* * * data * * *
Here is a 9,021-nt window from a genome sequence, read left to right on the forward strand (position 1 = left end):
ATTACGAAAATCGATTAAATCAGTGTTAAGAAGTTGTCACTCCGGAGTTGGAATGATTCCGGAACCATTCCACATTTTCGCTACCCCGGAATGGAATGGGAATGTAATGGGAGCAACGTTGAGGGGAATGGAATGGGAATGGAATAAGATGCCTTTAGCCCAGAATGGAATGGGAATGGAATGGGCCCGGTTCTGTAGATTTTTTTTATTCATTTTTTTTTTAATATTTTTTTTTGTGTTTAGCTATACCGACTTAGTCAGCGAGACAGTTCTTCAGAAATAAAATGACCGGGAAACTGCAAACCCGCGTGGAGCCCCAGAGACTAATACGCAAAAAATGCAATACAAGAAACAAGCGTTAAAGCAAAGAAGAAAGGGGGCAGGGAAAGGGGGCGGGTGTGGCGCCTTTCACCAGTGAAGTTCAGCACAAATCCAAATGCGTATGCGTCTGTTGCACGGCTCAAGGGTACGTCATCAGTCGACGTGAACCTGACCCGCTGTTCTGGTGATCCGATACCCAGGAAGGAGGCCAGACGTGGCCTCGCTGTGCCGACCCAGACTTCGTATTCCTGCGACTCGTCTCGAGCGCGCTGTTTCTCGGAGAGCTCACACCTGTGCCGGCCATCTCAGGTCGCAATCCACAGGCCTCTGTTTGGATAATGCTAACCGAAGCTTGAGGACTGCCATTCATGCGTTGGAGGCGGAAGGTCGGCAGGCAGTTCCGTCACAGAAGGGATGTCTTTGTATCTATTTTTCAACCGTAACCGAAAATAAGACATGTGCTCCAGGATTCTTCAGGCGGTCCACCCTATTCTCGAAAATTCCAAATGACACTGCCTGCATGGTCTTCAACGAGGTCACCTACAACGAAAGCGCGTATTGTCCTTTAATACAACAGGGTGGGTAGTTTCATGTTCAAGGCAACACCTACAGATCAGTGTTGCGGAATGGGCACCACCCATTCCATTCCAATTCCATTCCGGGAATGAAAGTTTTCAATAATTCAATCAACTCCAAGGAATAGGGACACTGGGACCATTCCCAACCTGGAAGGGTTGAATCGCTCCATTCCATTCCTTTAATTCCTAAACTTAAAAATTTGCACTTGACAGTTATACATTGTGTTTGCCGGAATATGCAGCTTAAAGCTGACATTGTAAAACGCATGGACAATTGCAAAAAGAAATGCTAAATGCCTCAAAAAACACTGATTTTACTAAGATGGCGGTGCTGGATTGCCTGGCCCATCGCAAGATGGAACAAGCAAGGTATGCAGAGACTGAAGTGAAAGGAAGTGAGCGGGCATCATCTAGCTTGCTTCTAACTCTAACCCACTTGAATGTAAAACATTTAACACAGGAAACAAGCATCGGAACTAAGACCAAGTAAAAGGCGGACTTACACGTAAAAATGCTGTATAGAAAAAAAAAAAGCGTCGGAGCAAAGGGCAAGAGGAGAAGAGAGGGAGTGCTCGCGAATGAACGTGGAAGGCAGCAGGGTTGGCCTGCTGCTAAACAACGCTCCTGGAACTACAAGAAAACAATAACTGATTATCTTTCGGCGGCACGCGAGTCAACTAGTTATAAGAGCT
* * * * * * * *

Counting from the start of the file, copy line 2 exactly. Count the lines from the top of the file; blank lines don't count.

ATTACGAAAATCGATTAAATCAGTGTTAAGAAGTTGTCACTCCGGAGTTGGAATGATTCCGGAACCATTCCACATTTTCGCTACCCCGGAATGGAATGGGAATGTAATGGGAGCAACGTTGAGGGGAATGGAATGGGAATGGAATAAGATGCCTTTAGCCCAGAATGGAATGGGAATGGAATGGGCCCGGTTCTGTAGATTTTTTTTATTCATTTTTTTTTTAATATTTTTTTTTGTGTTTAGCTATACCGACTTAGTCAGCGAGACAGTTCTTCAGAAATAAAATGACCGGGAAACTGCAAACCCGCGTGGAGCCCCAGAGACTAATACGCAAAAAATGCAATACAAGAAACAAGCGTTAAAGCAAAGAAGAAAGGGGGCAGGGAAAGGGGGCGGGTGTGGCGCCTTTCACCAGTGAAGTTCAGCACAAATCCAAATGCGTATGCGTCTGTTGCACGGCTCAAGGGTACGTCATCAGTCGACGTGAACCTGACCCGCTGTTCTGGTGATCCGATACCCAGGAAGGAGGCCAGACGTGGCCTCGCTGTGCCGACCCAGACTTCGTATTCCTGCGACTCGTCTCGAGCGCGCTGTTTCTCGGAGAGCTCACACCTGTGCCGGCCATCTCAGGTCGCAATCCACAGGCCTCTGTTTGGATAATGCTAACCGAAGCTTGAGGACTGCCATTCATGCGTTGGAGGCGGAAGGTCGGCAGGCAGTTCCGTCACAGAAGGGATGTCTTTGTATCTATTTTTCAACCGTAACCGAAAATAAGACATGTGCTCCAGGATTCTTCAGGCGGTCCACCCTATTCTCGAAAATTCCAAATGACACTGCCTGCATGGTCTTCAACGAGGTCACCTACAACGAAAGCGCGTATTGTCCTTTAATACAACAGGGTGGGTAGTTTCATGTTCAAGGCAACACCTACAGATCAGTGTTGCGGAATGGGCACCACCCATTCCATTCCAATTCCATTCCGGGAATGAAAGTTTTCAATAATTCAATCAACTCCAAGGAATAGGGACACTGGGACCATTCCCAACCTGGAAGGGTTGAATCGCTCCATTCCATTCCTTTAATTCCTAAACTTAAAAATTTGCACTTGACAGTTATACATTGTGTTTGCCGGAATATGCAGCTTAAAGCTGACATTGTAAAACGCATGGACAATTGCAAAAAGAAATGCTAAATGCCTCAAAAAACACTGATTTTACTAAGATGGCGGTGCTGGATTGCCTGGCCCATCGCAAGATGGAACAAGCAAGGTATGCAGAGACTGAAGTGAAAGGAAGTGAGCGGGCATCATCTAGCTTGCTTCTAACTCTAACCCACTTGAATGTAAAACATTTAACACAGGAAACAAGCATCGGAACTAAGACCAAGTAAAAGGCGGACTTACACGTAAAAATGCTGTATAGAAAAAAAAAAAGCGTCGGAGCAAAGGGCAAGAGGAGAAGAGAGGGAGTGCTCGCGAATGAACGTGGAAGGCAGCAGGGTTGGCCTGCTGCTAAACAACGCTCCTGGAACTACAAGAAAACAATAACTGATTATCTTTCGGCGGCACGCGAGTCAACTAGTTATAAGAGCT